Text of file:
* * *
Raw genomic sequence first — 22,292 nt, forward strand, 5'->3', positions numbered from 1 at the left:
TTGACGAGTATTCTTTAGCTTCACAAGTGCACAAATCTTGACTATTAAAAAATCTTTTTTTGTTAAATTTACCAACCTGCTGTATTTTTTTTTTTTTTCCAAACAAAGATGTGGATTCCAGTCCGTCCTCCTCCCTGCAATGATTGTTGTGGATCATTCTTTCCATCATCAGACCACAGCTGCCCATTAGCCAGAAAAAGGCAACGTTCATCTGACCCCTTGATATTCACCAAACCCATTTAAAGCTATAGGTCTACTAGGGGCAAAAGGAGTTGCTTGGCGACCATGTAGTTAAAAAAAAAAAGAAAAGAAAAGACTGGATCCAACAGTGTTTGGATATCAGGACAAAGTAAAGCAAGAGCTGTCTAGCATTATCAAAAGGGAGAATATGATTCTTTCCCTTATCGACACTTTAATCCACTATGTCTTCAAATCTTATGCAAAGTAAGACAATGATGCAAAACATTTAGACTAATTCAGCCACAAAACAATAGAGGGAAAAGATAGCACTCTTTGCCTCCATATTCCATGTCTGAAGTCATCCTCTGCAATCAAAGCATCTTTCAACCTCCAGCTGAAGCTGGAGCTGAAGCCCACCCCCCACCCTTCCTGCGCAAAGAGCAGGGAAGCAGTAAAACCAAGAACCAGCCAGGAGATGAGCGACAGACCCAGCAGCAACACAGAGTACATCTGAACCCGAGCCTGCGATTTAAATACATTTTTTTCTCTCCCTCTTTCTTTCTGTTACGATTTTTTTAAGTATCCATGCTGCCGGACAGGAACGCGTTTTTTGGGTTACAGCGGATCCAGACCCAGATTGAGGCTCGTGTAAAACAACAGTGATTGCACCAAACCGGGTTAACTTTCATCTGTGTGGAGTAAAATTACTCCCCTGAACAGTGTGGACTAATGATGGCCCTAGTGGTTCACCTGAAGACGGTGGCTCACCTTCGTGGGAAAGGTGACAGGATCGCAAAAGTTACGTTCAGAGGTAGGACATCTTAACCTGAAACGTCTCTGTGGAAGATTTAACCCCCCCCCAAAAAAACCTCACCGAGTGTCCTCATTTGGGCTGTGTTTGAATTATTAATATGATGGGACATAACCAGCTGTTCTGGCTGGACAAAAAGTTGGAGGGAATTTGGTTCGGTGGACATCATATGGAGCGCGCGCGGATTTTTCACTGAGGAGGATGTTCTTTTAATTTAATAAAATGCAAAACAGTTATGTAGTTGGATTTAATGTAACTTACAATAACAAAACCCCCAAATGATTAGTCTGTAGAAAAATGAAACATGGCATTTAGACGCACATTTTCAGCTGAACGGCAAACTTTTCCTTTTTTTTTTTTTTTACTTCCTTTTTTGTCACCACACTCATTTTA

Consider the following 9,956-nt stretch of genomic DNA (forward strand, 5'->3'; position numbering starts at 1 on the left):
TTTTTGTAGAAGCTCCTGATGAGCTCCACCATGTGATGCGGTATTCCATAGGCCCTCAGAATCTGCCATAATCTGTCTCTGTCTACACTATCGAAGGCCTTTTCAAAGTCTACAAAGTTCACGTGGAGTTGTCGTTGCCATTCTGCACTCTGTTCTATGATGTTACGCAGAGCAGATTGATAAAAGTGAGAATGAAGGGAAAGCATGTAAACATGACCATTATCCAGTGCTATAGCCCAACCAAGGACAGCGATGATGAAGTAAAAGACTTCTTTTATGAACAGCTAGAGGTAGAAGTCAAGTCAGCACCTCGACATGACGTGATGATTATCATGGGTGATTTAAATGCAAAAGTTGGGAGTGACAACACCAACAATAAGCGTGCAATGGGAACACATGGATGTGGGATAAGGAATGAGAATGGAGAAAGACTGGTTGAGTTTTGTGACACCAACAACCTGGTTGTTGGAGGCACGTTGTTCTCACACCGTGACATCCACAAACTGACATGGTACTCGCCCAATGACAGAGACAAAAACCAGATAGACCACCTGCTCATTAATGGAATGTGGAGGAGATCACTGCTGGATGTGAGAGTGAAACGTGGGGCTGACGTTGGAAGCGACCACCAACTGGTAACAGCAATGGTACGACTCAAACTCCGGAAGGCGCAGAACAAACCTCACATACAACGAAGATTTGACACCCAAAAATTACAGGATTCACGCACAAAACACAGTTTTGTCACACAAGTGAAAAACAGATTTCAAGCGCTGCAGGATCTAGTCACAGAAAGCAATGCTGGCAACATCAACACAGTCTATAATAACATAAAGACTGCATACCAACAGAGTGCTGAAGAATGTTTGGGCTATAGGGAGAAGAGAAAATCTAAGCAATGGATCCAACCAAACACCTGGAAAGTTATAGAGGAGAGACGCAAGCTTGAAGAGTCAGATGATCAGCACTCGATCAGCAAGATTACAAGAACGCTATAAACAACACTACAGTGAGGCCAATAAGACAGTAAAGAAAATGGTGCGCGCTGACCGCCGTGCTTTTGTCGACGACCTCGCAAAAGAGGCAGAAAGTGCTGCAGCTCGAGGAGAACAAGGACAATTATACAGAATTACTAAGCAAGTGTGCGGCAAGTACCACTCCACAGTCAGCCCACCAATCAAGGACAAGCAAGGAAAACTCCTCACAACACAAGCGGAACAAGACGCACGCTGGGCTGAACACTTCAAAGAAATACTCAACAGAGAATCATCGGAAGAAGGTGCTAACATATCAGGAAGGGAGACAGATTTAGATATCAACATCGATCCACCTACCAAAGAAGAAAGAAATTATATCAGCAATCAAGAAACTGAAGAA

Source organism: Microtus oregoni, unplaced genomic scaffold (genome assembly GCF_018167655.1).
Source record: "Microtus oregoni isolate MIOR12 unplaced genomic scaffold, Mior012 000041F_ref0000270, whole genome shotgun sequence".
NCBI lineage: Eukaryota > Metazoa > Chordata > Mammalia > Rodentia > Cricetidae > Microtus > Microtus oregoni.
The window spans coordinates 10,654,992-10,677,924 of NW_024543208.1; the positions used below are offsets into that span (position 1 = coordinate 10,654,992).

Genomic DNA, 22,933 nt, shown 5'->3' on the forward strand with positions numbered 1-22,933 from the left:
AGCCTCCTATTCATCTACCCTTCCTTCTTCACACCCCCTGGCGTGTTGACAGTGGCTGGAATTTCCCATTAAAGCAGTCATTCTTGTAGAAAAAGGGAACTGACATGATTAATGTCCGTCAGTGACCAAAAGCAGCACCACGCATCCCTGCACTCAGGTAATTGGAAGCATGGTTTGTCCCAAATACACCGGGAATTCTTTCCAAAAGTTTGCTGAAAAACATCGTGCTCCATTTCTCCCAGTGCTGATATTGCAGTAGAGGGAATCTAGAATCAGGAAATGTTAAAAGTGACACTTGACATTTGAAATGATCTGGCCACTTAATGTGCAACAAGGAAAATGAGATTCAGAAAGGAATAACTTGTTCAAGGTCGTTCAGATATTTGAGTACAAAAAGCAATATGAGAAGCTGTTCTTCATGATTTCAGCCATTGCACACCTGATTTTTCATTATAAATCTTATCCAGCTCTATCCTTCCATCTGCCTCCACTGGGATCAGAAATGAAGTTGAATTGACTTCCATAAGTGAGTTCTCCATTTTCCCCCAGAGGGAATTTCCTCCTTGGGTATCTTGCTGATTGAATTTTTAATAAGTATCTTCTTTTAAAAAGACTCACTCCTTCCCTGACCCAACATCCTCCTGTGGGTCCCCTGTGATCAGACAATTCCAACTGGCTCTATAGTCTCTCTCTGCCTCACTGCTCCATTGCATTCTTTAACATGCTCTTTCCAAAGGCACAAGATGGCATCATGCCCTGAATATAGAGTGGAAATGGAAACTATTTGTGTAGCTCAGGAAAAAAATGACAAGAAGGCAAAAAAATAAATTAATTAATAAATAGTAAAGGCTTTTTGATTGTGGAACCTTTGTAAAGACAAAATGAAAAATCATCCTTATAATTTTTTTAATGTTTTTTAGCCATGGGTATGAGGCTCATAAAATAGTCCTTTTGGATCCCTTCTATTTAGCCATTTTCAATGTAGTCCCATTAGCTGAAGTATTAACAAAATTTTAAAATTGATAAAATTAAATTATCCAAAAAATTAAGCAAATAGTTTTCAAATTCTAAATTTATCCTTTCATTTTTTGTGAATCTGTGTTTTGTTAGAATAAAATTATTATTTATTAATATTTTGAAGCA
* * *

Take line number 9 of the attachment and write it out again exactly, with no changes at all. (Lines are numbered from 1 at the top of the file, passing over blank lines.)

Genomic DNA, 22,933 nt, shown 5'->3' on the forward strand with positions numbered 1-22,933 from the left: